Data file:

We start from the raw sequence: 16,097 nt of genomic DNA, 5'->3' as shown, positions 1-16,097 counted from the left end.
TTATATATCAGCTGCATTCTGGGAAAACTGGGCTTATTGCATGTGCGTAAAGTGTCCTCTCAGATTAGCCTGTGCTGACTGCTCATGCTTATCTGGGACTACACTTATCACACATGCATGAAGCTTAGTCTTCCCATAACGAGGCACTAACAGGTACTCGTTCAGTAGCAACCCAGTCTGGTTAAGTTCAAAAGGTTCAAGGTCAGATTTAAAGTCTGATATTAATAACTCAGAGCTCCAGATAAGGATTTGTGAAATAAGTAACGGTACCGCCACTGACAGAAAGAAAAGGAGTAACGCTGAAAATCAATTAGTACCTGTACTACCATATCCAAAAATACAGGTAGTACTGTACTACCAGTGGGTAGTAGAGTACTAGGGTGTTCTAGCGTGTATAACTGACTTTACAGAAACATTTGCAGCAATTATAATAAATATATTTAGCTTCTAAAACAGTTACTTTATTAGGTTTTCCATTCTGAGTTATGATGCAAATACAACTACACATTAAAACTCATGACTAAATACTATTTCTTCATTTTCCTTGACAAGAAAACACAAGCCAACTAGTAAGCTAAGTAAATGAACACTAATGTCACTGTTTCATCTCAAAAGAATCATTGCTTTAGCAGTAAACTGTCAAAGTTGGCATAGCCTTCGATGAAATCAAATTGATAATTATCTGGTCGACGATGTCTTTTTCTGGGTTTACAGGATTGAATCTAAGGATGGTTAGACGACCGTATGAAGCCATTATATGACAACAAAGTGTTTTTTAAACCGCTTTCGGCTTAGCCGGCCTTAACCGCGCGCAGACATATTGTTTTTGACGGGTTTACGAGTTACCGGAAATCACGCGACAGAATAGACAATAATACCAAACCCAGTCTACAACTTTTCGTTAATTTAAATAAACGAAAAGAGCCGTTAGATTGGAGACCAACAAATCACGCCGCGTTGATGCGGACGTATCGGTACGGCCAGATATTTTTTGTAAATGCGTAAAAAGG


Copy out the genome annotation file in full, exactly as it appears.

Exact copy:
We start from the raw sequence: 16,097 nt of genomic DNA, 5'->3' as shown, positions 1-16,097 counted from the left end.
TTATATATCAGCTGCATTCTGGGAAAACTGGGCTTATTGCATGTGCGTAAAGTGTCCTCTCAGATTAGCCTGTGCTGACTGCTCATGCTTATCTGGGACTACACTTATCACACATGCATGAAGCTTAGTCTTCCCATAACGAGGCACTAACAGGTACTCGTTCAGTAGCAACCCAGTCTGGTTAAGTTCAAAAGGTTCAAGGTCAGATTTAAAGTCTGATATTAATAACTCAGAGCTCCAGATAAGGATTTGTGAAATAAGTAACGGTACCGCCACTGACAGAAAGAAAAGGAGTAACGCTGAAAATCAATTAGTACCTGTACTACCATATCCAAAAATACAGGTAGTACTGTACTACCAGTGGGTAGTAGAGTACTAGGGTGTTCTAGCGTGTATAACTGACTTTACAGAAACATTTGCAGCAATTATAATAAATATATTTAGCTTCTAAAACAGTTACTTTATTAGGTTTTCCATTCTGAGTTATGATGCAAATACAACTACACATTAAAACTCATGACTAAATACTATTTCTTCATTTTCCTTGACAAGAAAACACAAGCCAACTAGTAAGCTAAGTAAATGAACACTAATGTCACTGTTTCATCTCAAAAGAATCATTGCTTTAGCAGTAAACTGTCAAAGTTGGCATAGCCTTCGATGAAATCAAATTGATAATTATCTGGTCGACGATGTCTTTTTCTGGGTTTACAGGATTGAATCTAAGGATGGTTAGACGACCGTATGAAGCCATTATATGACAACAAAGTGTTTTTTAAACCGCTTTCGGCTTAGCCGGCCTTAACCGCGCGCAGACATATTGTTTTTGACGGGTTTACGAGTTACCGGAAATCACGCGACAGAATAGACAATAATACCAAACCCAGTCTACAACTTTTCGTTAATTTAAATAAACGAAAAGAGCCGTTAGATTGGAGACCAACAAATCACGCCGCGTTGATGCGGACGTATCGGTACGGCCAGATATTTTTTGTAAATGCGTAAAAAGG